African taxi drivers are usually pretty nice and often offer to help put your bag in the car – but when they take mine they grimace.
My trusty red duffel bag weighs a ton, and most of it is reading matter. Along with my notebooks and an ever-expanding file folder of copied articles, I’ve been lugging around a little mini-traveler’s library to keep me occupied on the many nights when the TV reception is bad or the language incomprehensible.
Here’s what I’ve read so far:
“The Invisible Cure: Africa, the West and the Fight Against AIDS” by Helen Epstein. This is depressing in more ways than one. Epstein does a masterful job chronicling many of the missteps and bad judgments that have marked the world community’s response to Africa’s AIDS crisis. She’s got a bee in her bonnet about U.N. agencies and Western aid groups and she marshals the facts to show that in many cases the “AIDS establishment” has done more harm than good. For a reporter, it is both thrilling and daunting so see someone else tackle the subject so well.
“The Scramble For Africa” by Robert Pakenham. Clocking in at around 750 pages, this is a blow-by-blow account of Europe’s various colonial enterprises in Africa during the latter half of the 19th Century. He delves with equal passion into better known sagas (Stanley and Livingstone, the Boer War, Cecil Rhodes) as well as tales perhaps less familiar to English-speaking readers including the formation of French Equatorial Africa, the revolts against the Germans in East and Southern Africa, and Italy’s war with Ethiopia. It is, perforce, more about diplomatic dealings in European capitals than about the impact these had on African states and peoples, but it’s an amazingly comprehensive and often thrilling account of what happened.
“After the Party” by Andrew Feinstein. Feinstein is a former MP for South Africa’s ruling ANC who grew increasingly frustrated and disillusioned with Thabo Mbeki’s government. Here he sets out what he thinks went wrong (paranoid leadership style, blind eye toward corruption) and calls for a “new politics” to revive South Africa’s great experiment. Probably too much inside baseball for most readers, but a heartfelt analysis of where one semi-insider thinks things went wrong in the post-Mandela era.
“Dinner with Mugabe” by Heidi Holland. Holland, a South African journalist, is a friend of mine and had amazing timing with this book, a sort of psycho-biography of Zimbabwe’s Robert Mugabe. She was the last foreign journalist to get an exclusive interview with him before this year’s disputed election. She concludes that Mugabe is a spurned Anglophile with mother issues – an interesting take if perhaps of little comfort to Zimbabwe’s suffering people.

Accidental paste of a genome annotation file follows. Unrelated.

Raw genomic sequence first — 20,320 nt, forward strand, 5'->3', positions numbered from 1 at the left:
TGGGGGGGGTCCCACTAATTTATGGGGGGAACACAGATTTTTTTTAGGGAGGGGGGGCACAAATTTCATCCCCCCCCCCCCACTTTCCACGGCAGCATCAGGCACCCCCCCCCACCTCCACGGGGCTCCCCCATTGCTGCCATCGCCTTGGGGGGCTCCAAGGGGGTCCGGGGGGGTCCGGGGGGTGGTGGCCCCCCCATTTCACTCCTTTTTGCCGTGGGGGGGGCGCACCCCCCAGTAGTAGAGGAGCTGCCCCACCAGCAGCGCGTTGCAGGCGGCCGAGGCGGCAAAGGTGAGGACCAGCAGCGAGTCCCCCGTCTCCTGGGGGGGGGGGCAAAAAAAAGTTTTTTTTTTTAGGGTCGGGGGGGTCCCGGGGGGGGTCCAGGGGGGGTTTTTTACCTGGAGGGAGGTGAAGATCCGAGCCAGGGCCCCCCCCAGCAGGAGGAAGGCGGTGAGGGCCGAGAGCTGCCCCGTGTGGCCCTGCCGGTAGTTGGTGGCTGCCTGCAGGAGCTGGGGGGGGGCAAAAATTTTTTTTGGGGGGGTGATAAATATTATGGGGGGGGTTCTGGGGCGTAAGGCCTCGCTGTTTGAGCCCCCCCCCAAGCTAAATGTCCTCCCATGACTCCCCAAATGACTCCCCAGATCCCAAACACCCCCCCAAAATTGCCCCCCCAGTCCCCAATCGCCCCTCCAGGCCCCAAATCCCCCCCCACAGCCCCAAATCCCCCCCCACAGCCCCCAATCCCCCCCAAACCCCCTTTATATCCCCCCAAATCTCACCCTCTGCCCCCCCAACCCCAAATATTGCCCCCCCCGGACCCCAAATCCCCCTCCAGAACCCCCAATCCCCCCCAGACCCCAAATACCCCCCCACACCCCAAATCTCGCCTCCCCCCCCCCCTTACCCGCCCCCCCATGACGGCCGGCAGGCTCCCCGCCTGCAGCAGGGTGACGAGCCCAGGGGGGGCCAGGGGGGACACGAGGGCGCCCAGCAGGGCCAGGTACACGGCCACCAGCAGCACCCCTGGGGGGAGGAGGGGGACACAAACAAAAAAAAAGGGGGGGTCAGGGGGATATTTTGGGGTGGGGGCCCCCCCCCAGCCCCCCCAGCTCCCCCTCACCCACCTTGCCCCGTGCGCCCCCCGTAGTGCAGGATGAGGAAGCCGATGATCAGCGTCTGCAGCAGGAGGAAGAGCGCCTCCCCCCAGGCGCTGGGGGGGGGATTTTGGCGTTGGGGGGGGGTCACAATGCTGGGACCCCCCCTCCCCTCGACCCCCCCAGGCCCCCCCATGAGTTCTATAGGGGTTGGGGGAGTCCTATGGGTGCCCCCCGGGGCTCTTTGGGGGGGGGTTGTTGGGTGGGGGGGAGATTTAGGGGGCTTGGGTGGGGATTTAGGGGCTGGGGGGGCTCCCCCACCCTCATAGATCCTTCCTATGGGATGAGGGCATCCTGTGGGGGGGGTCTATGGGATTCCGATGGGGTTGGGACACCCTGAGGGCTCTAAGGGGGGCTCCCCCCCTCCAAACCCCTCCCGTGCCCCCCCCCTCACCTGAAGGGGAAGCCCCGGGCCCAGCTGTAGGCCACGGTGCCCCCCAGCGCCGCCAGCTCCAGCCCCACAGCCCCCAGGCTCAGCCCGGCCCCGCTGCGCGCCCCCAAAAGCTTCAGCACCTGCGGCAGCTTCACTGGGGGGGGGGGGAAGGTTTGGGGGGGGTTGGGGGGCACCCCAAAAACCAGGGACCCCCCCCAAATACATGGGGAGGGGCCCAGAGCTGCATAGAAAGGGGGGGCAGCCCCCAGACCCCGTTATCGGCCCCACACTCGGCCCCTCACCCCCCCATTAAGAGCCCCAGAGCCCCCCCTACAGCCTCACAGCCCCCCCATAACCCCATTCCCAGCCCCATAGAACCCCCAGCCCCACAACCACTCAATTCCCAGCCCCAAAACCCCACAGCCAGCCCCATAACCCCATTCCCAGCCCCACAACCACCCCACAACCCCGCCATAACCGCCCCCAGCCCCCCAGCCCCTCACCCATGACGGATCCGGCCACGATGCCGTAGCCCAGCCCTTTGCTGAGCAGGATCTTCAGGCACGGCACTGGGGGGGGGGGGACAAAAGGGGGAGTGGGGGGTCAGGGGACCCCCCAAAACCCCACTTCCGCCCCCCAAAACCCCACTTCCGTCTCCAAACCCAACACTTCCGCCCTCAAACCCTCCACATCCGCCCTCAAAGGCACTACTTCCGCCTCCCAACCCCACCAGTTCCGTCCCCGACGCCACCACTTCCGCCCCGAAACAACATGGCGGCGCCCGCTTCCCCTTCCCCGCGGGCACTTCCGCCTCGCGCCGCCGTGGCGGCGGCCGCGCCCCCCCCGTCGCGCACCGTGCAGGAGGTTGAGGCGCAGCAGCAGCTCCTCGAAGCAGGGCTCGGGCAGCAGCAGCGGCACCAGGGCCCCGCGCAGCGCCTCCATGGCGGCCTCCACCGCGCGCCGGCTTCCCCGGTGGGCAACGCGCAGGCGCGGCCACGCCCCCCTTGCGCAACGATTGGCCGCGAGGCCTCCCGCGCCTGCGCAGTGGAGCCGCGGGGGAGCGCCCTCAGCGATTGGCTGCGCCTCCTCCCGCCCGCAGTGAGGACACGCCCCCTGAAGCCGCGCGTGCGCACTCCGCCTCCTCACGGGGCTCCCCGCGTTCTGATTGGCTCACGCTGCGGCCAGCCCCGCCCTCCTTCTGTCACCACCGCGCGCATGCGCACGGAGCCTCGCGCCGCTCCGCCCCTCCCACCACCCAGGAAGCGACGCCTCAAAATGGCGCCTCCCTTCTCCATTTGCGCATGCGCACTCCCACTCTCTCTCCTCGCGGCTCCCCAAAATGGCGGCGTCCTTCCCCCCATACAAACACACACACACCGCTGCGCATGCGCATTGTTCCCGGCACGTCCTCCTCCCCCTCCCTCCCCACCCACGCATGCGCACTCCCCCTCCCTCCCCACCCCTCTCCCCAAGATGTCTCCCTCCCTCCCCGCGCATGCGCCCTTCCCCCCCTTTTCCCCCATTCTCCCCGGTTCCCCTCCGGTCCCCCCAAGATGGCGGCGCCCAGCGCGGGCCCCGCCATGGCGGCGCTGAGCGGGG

“In the Footsteps of Mr. Kurtz” by Michela Wrong. A former Reuters journalist who went to work for the Financial Times, Wrong’s book takes us through the rise and fall of Zaire’s Mobutu. No mother issues here, just a lot of excessive greed, bad taste, and thirst for power. As they say in the trades, “rollicking”.
“The Wizard and the Crow” by Ngugi wa Thiong'o. This is a great fictional counterpoint to the two books cited above, and all the more interesting because it is by one of Africa’s most prolific and interesting writers. Wa Thiong'o paints a lengthy, magical realist fable of a mythical African country where “The Ruler” sets his people to building a new Tower of Babel. His chief advisor, meanwhile, grows enormous eyes to better see the Ruler’s enemies while the number two in the cabinet sets about growing enormous ears the better to hear of plots against him. Weird, wonderful (and long).
I’m going to be sticking all these books in the mail when I get back to South Africa and sending them home – so I hope my bag will be a bit lighter.
Not mentioned above was the three day British “chick lit” binge (“Confessions of a Mad Housewife”, “Lessons for an New Divorcee” etc) that occurred in Lamu thanks to the leavings of previous guests. I don’t remember anything about any of them except a vague feeling of queasiness